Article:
Submission       Simplicity Fasting              Service Study                Prayer Solitude            Guidance Meditation         Worship Confession       Celebration But those who are hearing the message in 2014 are different from those who heard it first in 1978.  As Richard Foster writes in his Forward, Nathan’s book is far more “narrative” than “didactic.”  They show how they have been lived out in one man’s life, rather than telling us how to live them out.  For example, in the first chapter Nathan Foster tackles “Submission” - rather than giving us ten principles on being submissive, he tells the reader how, first, he learned to be submissive to the wind while riding his bike.  He then gives an example of spending a day being submissive to the wants of his own son - including a stop at Chuck E. Cheese. Two small essays accompany each chapter.  Each chapter begins with a two page essay written by Nathan’s father describing and explaining the current discipline.  This allows the current book to have a concrete anchor into his father’s earlier work.  In addition, each chapter concludes with a short biographical sketch of a significant believer from history who learned to live out the current discipline - continuing the narrative theme used throughout the book.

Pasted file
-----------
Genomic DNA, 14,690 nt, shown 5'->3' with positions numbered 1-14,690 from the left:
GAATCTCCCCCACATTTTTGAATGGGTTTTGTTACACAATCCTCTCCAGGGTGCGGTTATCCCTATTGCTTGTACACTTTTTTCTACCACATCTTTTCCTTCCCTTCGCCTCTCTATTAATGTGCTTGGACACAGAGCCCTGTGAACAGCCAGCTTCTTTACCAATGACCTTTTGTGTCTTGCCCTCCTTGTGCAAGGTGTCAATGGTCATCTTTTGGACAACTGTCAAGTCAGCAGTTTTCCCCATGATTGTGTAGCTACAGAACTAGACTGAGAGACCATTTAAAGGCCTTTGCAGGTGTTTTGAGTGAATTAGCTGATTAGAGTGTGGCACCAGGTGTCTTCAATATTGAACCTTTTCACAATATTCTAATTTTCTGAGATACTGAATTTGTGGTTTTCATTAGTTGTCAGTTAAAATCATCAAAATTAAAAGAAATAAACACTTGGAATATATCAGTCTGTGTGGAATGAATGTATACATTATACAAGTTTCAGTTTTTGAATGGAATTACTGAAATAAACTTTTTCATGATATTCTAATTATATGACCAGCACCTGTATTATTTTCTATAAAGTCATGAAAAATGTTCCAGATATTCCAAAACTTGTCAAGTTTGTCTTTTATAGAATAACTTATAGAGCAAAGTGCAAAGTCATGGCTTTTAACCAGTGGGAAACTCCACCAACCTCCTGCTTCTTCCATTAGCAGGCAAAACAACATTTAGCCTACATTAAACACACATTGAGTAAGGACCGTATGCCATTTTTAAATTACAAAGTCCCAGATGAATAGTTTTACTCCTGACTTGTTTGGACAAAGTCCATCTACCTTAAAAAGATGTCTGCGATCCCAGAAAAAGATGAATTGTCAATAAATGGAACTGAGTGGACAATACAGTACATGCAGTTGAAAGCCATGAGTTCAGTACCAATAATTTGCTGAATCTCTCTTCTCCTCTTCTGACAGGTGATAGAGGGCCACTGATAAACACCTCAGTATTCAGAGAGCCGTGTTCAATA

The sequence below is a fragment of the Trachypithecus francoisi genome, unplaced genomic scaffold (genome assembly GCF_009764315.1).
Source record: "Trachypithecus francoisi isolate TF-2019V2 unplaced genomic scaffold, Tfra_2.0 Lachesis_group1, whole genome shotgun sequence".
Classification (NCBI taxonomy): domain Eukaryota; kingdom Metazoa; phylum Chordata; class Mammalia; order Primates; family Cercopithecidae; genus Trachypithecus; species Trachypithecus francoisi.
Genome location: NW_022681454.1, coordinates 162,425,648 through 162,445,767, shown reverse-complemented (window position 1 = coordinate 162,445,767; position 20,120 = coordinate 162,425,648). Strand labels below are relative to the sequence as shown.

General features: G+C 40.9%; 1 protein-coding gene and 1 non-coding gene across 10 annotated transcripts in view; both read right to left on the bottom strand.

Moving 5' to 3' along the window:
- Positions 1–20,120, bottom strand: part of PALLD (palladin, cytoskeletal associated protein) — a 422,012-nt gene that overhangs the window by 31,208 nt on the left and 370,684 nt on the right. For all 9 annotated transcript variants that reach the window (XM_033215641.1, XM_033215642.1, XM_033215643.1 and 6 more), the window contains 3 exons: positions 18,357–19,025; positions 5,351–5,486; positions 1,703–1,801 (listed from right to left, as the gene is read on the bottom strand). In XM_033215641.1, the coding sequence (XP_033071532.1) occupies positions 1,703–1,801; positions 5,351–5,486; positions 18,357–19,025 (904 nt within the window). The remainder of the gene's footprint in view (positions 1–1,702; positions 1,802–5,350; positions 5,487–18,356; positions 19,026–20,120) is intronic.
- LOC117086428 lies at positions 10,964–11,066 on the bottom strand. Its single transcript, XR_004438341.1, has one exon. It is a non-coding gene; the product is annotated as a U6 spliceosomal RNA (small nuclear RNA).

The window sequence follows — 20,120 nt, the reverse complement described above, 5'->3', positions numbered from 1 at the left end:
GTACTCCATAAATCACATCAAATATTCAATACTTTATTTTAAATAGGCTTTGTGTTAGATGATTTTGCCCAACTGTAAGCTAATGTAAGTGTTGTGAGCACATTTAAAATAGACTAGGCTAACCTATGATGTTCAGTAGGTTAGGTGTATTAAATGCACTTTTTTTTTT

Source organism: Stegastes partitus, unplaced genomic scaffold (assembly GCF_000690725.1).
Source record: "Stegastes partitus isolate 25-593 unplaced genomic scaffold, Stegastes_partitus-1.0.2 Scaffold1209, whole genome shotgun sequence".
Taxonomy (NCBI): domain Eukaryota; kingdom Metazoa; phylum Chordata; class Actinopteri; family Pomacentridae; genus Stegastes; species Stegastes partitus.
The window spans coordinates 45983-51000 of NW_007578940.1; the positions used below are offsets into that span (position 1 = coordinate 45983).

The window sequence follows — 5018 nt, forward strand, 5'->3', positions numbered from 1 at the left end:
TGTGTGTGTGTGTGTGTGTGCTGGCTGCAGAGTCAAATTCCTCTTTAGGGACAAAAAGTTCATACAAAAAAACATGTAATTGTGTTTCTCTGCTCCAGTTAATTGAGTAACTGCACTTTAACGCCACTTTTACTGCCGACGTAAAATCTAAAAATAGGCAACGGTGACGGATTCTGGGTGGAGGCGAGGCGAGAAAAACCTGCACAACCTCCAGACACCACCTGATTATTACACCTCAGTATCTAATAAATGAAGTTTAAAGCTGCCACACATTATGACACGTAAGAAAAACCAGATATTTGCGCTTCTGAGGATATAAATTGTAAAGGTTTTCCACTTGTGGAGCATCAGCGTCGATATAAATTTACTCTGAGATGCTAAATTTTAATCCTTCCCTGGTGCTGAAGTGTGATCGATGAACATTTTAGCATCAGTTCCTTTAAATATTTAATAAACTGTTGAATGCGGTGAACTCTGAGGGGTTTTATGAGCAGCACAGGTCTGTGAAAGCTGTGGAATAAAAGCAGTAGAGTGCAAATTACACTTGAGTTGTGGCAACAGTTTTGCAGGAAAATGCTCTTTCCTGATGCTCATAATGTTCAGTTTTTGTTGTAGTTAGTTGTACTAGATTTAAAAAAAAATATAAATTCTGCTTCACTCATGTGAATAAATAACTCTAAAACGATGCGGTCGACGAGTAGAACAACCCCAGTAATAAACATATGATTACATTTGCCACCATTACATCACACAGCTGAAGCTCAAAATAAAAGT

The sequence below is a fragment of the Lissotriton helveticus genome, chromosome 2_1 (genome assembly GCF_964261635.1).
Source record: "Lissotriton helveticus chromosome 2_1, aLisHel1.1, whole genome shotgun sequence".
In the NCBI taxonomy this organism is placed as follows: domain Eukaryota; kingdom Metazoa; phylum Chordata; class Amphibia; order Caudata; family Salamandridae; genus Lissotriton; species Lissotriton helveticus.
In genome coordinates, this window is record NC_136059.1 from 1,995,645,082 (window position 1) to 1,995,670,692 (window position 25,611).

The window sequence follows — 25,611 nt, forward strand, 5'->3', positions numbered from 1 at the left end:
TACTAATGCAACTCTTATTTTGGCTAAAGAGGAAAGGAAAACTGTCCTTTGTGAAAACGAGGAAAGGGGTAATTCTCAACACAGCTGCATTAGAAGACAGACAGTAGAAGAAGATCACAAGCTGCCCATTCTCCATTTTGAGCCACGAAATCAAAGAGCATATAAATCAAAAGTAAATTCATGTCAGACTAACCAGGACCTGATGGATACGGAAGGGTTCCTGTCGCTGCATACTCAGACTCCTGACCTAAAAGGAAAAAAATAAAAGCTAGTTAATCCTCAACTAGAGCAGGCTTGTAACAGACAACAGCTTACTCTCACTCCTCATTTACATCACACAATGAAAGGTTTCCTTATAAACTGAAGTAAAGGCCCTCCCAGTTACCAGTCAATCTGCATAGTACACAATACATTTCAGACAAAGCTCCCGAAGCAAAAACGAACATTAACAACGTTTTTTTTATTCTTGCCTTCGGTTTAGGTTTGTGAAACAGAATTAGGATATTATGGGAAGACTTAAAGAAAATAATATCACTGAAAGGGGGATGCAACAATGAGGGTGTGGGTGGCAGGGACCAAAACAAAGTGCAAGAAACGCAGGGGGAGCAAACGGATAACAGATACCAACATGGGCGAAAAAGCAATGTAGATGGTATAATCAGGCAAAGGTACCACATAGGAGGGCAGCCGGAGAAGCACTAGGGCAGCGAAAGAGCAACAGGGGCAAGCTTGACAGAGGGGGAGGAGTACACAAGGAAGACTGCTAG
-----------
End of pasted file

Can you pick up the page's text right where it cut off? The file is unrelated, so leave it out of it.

The book ends with a suggestions for “Further Reading” focused, first, on the “Spiritual Disciplines and Spiritual Formation In General”; and, then, on each of the twelve disciplines discussed throughout the book.  These readings, covering both ancient writers (e.g. Athanasius) and more modern authors (e.g. Dallas Willard), give added value to the current book.

I found the current book to be a gentle read - almost fun - as I studied again the behaviors, when practiced intentionally and regularly, that can shape a believers life.  Whether a new believer trying to establish patterns that will allow them to grow throughout their lives, or an established believer trying to add additional vitality to their walk with Christ, Nathan Foster’s book will assist in those goals.  As I read, I occasionally found tears welling up in my eyes as I reflected on times God had taught me or times when I may have missed his teaching because I was too busy doing my thing.  Though primarily a set of true stories that focus on each of the twelve disciplines, the book is practical and designed to encourage the believer, wherever they may be in their walk with Christ, closer to the goal of being “An Ordinary Saint.” ______________

This review is based on a free copy provided by the publisher for the purpose of creating this review.  The opinions expressed are my own.

 

The second book is already in Pre-Pub https://www.logos.com/product/49584/baker-books-spiritual-formation-collection along with several others.

Posts 9278
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Bruce Dunning | Forum Activity | Replied: Tue, Jun 2 2015 3:46 PM

These are books I would also like to read.